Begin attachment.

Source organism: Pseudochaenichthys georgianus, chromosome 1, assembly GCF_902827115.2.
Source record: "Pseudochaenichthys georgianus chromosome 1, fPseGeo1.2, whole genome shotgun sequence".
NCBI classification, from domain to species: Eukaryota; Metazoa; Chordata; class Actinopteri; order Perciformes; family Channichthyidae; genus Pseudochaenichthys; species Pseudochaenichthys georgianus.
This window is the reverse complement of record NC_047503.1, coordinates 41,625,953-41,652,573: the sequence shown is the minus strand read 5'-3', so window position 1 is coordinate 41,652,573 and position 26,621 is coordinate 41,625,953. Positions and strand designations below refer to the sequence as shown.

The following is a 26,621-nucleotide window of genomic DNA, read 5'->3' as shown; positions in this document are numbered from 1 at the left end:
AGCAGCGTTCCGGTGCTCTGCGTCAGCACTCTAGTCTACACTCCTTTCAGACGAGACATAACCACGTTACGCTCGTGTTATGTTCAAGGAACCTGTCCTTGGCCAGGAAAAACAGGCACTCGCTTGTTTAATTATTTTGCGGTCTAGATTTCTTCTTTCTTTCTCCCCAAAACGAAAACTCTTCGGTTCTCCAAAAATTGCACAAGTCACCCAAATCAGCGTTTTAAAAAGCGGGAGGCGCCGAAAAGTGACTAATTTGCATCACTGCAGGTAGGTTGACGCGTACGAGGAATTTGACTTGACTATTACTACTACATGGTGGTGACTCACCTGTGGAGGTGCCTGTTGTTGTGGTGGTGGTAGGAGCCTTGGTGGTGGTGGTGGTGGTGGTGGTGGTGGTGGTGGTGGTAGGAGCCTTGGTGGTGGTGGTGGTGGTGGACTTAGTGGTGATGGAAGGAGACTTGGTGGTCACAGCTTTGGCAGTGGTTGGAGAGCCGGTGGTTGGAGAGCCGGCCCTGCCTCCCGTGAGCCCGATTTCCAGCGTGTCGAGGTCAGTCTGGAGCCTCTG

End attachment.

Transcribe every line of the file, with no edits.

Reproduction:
Source organism: Pseudochaenichthys georgianus, chromosome 1, assembly GCF_902827115.2.
Source record: "Pseudochaenichthys georgianus chromosome 1, fPseGeo1.2, whole genome shotgun sequence".
NCBI classification, from domain to species: Eukaryota; Metazoa; Chordata; class Actinopteri; order Perciformes; family Channichthyidae; genus Pseudochaenichthys; species Pseudochaenichthys georgianus.
This window is the reverse complement of record NC_047503.1, coordinates 41,625,953-41,652,573: the sequence shown is the minus strand read 5'-3', so window position 1 is coordinate 41,652,573 and position 26,621 is coordinate 41,625,953. Positions and strand designations below refer to the sequence as shown.

The following is a 26,621-nucleotide window of genomic DNA, read 5'->3' as shown; positions in this document are numbered from 1 at the left end:
AGCAGCGTTCCGGTGCTCTGCGTCAGCACTCTAGTCTACACTCCTTTCAGACGAGACATAACCACGTTACGCTCGTGTTATGTTCAAGGAACCTGTCCTTGGCCAGGAAAAACAGGCACTCGCTTGTTTAATTATTTTGCGGTCTAGATTTCTTCTTTCTTTCTCCCCAAAACGAAAACTCTTCGGTTCTCCAAAAATTGCACAAGTCACCCAAATCAGCGTTTTAAAAAGCGGGAGGCGCCGAAAAGTGACTAATTTGCATCACTGCAGGTAGGTTGACGCGTACGAGGAATTTGACTTGACTATTACTACTACATGGTGGTGACTCACCTGTGGAGGTGCCTGTTGTTGTGGTGGTGGTAGGAGCCTTGGTGGTGGTGGTGGTGGTGGTGGTGGTGGTGGTGGTGGTAGGAGCCTTGGTGGTGGTGGTGGTGGTGGACTTAGTGGTGATGGAAGGAGACTTGGTGGTCACAGCTTTGGCAGTGGTTGGAGAGCCGGTGGTTGGAGAGCCGGCCCTGCCTCCCGTGAGCCCGATTTCCAGCGTGTCGAGGTCAGTCTGGAGCCTCTG